It was just another morning in Paradise. I arose from the recliner chair, grabbed a cardboard cup of vending machine coffee and checked the weather for the return trip to Elmira. The forecast had promised clearing skies, but even before reaching the computer terminal, a look out the window suggested a different reality.
The computer quantified the observation that I had made from the window, showing the ceiling to be 800 feet with 3 miles visibility in light snow. Wilkes- Barre, the midpoint of my flight was reported to have an overcast at 1600 feet, and Binghamton had cloud layers at 1500 and 5000 feet, and an overcast of 9500 feet. Elmira also reported clouds at 9500 feet, but they were breaking up, and there was only one layer in between, at 6500 feet. 50 miles west of Elmira, Wellsville was reporting clear skies.
All stations showed good visibility under the clouds, and the sequence of radar images showed that the snow showers had been steadily diminishing all night. A check of the winds and temperatures aloft suggested that I would face lighter headwinds than usual, and that the temperatures were low enough that the clouds would not contain an abundance of moisture. My main concern with winter flying is to avoid prolonged flight in clouds because of the layer of ice that their moisture leaves on the airplane's leading edges.
I went out to the airplane with the general feeling that the flight would not be a problem, and I had a "seen this before" suspicion that the flight would be downright easy. So often it seems that when the weather is generally improving, that there is a big improvement between the observations made at 3AM and the weather that I pass through at 5AM. The flight home on this particular morning was indeed easy, but there is always a bit of suspense until after takeoff and the weather's full picture can be seen.
Night time is not the best time to see things though. People are scared of the dark, not because of the darkness, its just that they can't see what's out there. It is easy to be apprehensive about the unseen, and as I entered this job, I had wondered how do I stay out of clouds when it is dark? It would seem to be as awkward as groping your way through a strange room in the middle of the night, not knowing what or where or when you would stumble into something.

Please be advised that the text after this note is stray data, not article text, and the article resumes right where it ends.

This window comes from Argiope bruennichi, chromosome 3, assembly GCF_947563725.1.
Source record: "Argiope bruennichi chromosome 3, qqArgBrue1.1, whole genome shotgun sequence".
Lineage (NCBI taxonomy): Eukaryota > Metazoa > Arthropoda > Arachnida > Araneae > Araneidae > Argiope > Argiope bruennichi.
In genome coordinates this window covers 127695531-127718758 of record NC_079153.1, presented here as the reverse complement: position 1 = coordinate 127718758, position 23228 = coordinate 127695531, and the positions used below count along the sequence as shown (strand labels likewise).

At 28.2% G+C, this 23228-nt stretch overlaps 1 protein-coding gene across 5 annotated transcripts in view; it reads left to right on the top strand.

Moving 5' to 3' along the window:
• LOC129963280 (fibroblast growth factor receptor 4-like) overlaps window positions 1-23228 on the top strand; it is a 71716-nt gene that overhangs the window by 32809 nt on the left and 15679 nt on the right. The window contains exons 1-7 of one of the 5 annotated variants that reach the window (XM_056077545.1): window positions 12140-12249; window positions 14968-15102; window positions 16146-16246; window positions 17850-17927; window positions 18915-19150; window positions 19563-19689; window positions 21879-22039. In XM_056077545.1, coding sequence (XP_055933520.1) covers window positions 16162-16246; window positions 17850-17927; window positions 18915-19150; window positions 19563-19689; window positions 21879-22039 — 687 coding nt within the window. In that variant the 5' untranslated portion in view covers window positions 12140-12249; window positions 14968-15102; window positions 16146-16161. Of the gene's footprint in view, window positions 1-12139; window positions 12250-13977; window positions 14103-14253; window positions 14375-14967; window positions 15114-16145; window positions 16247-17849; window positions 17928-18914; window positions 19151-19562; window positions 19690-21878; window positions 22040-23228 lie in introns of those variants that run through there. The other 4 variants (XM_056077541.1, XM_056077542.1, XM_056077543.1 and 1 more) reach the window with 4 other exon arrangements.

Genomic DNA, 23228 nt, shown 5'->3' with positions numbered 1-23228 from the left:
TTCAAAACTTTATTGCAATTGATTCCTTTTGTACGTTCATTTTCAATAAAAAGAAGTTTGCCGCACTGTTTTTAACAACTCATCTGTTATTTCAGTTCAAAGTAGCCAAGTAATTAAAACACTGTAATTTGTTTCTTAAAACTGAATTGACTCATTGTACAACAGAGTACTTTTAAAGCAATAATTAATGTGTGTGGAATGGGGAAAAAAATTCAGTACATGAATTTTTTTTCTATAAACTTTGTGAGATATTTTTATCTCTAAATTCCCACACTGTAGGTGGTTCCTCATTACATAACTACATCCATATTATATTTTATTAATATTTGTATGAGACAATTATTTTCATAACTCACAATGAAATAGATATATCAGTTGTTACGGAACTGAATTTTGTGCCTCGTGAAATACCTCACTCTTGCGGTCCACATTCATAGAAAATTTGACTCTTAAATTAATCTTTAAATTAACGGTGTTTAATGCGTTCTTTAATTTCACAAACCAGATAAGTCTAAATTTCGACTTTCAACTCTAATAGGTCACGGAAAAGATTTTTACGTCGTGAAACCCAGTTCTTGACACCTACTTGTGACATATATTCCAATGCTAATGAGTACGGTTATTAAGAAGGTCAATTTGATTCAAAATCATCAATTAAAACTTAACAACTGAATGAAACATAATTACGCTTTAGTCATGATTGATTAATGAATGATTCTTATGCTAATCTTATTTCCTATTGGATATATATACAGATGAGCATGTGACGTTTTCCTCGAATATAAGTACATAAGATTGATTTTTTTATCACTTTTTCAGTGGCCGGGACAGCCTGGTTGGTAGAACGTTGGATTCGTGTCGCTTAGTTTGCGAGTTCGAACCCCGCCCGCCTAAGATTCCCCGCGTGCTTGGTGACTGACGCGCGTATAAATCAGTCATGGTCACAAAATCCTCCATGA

There are several saving graces to night flight. First and most foremost, is the fact that weather is good a whole lot more frequently than it is bad. The bad weather conditions often exist on just a part of a flight, and even then, often at only particular altitudes. Another factor is that night is not always dark. For half of every month there is moonlight on either the evening or morning flights. At the full of the moon both flights are illuminated, and even if the moon is in its first or fourth quarters, its light can still be helpful.
Even without moonlight to help see where the clouds lay, there are other ways to tell what is ahead. When flying on top of a cloud layer with clear sky above, the presence of stars near the horizon assures that there will be no clouds in the way for the next ten or fifteen minutes. Cruising in between layers, with clouds obscuring both the sky and ground, usually the lights of cities and large villages will filter up through the undercast. Passing over these areas it is easy to guess how far below the cloud tops are, and also how thick they are. If these islands of diffuse light can be seen at a distance, it is a guarantee that there are no intervening clouds. The sky is quiet in the early morning, but it is not empty. Often the lights of distant planes can be seen, and this too assures that even though there are clouds above and below, there are none that will be in the way soon
In a month or so, the dark spell of winter will be broken and my return flights to Elmira will be done in the brightening light of the dawn. As the weather turns fully into summer, even the evening flight to Newark will be done in daylight for a month or two. I look forward to the daylight, but in the meantime the dark is not so fearsome.